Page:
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Updated: January 24, 2024

Adult-use cannabis sales in Maine hit a new, um, high in 2023

Graphic / Matt Selva Maine has 218 licensed cannabis retailers. Legal sales of adult-use cannabis started in the fall of 2020.

Sales of adult-use cannabis in Maine totaled $216.9 million last year, up from $158.9 million in 2022.

Last year was just the third full year of legal retail sales. In the first, 2021, sales were $81.96 million, according to data compiled by the state Office of Cannabis Policy.

For the month of December 2023, sales of adult-use marijuana totaled $19.3 million, based on 338,983 transactions, selling at an average of $7.35 per gram. Sales last year peaked in July and August, coinciding with the tourism season.

Products sold include concentrate, infused products, plants and usable cannabis, which is the largest category, according to regulator data. 

Maine has 218 licensed stores for cannabis sales. There are also 141 licensed companies devoted to cultivation, 110 handling manufacturing and five involved in testing. 

Nationwide, sales of medical and adult-use cannabis totaled $33.6 billion last year, with revenue expected to hit $56.9 billion by 2028, according to MJBiz, which covers the industry. Medical marijuana accounts for about a third of the total sales nationally.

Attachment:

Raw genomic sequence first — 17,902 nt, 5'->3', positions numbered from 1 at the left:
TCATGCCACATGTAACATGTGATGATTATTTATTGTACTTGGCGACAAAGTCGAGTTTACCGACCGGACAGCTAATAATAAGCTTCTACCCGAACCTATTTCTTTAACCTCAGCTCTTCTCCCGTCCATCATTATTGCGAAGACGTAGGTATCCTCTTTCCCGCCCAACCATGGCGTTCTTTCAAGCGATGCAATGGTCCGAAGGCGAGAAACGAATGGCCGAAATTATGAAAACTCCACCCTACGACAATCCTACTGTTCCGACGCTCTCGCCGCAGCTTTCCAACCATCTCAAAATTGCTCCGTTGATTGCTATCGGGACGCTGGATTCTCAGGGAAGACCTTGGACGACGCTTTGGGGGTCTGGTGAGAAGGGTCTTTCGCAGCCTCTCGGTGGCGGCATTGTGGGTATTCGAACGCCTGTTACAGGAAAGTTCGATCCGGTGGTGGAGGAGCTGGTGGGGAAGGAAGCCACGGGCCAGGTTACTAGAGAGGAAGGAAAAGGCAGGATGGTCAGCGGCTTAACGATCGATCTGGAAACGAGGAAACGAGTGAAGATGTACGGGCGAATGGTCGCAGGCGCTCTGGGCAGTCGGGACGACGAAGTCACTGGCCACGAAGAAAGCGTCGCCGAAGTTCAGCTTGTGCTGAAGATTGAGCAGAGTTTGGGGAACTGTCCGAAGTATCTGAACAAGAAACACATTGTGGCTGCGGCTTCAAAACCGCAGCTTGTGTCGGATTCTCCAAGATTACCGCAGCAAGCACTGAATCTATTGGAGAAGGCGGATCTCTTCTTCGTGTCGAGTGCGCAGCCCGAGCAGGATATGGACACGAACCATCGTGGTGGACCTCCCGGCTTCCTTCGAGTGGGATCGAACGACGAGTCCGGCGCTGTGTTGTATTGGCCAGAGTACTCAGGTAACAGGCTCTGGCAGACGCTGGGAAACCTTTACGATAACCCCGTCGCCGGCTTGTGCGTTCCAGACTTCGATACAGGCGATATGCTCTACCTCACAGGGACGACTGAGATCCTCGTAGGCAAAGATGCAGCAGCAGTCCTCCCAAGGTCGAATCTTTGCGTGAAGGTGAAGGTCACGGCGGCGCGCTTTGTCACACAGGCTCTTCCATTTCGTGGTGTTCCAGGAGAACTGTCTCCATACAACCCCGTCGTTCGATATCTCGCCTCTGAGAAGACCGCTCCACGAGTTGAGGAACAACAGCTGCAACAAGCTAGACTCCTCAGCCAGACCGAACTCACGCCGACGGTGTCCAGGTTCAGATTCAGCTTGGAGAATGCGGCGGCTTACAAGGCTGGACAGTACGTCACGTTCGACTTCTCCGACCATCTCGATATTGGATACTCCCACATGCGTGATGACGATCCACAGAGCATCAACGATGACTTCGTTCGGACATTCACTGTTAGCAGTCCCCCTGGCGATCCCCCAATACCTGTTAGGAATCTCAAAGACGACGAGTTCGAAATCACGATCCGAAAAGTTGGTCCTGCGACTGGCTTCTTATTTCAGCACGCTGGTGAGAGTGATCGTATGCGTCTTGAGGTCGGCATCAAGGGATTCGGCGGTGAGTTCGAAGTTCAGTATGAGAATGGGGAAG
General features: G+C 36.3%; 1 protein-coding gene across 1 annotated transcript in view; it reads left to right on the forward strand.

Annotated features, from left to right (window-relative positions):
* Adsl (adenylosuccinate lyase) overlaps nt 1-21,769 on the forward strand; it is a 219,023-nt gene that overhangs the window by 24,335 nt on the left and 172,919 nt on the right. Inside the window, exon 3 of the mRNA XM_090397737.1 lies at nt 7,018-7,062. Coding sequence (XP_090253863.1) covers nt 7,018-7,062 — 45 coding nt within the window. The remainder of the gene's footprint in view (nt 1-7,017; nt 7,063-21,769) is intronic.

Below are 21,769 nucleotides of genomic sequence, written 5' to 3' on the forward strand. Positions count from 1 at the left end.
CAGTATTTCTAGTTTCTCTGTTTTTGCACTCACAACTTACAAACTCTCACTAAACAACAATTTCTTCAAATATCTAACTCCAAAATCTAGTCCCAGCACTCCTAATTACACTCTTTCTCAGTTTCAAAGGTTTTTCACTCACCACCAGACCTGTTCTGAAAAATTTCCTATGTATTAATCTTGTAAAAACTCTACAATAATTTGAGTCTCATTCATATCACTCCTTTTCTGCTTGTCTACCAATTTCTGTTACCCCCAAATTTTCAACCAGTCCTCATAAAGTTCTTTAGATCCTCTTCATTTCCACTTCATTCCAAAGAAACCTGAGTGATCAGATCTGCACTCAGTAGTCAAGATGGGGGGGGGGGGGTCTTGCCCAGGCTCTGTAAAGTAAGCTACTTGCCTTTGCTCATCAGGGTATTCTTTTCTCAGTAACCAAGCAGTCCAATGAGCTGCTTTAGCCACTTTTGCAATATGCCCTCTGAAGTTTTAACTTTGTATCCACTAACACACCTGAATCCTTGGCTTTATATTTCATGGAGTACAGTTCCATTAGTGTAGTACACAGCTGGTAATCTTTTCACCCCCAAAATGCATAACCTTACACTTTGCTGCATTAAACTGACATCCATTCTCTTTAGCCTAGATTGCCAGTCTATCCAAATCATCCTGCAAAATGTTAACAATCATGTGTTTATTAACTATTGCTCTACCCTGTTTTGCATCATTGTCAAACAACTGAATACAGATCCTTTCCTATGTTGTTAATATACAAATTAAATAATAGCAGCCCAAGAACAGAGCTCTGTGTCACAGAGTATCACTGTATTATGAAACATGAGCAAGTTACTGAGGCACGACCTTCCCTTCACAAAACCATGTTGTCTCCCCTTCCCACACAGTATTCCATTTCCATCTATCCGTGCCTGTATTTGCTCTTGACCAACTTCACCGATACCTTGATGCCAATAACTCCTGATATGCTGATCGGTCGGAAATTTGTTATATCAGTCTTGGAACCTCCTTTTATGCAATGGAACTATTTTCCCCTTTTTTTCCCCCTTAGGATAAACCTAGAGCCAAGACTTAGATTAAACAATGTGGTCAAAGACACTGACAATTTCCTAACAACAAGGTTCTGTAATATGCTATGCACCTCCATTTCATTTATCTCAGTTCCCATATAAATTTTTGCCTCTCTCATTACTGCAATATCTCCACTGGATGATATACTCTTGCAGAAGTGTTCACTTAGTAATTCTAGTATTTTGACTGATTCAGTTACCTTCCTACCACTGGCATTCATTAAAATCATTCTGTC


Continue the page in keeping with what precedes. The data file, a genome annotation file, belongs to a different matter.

What to expect

Courtesy / Opus Ventures
Jacques Santucci, managing director of Opus Ventures and president of Opus Consulting Group

Sales are expected to continue to climb in Maine, with the caveat that not all businesses are going to do well, said Jacques Santucci, who monitors the cannabis industry for Portland-based Opus Consulting. The firm does work in the cannabis, hospitality and tech industries. 

"Sales in general are increasing in most markets," Santucci told Mainebiz. "In the meantime, there are more distressed companies, in Maine and other states, mostly in mature markets."

He indicated that the market has reached a saturation point in Portland, which has 29 stores, not including those in surrounding cities and towns. 

"There are not that many cannabis buyers," even with the influx of summertime buyers, he said.

Retailers have to stay nimble to keep pace with shifts in the products people are buying, he said. Newer customers are often looking for adjacent products, such as infused drinks or gummies.  

As the market has brought on new shops, not all retailers have stepped up their game.

"You have to be different. It's not enough to be open," he said. 

He compared cannabis stores to coffee shops. You can buy coffee at a gas station or you can buy coffee at a fancy coffee shop.

"They're all selling the same beverage, but they're offering a different customer experience," Santucci said. In many cases, the cannabis retailers "are not thinking about how to be different."

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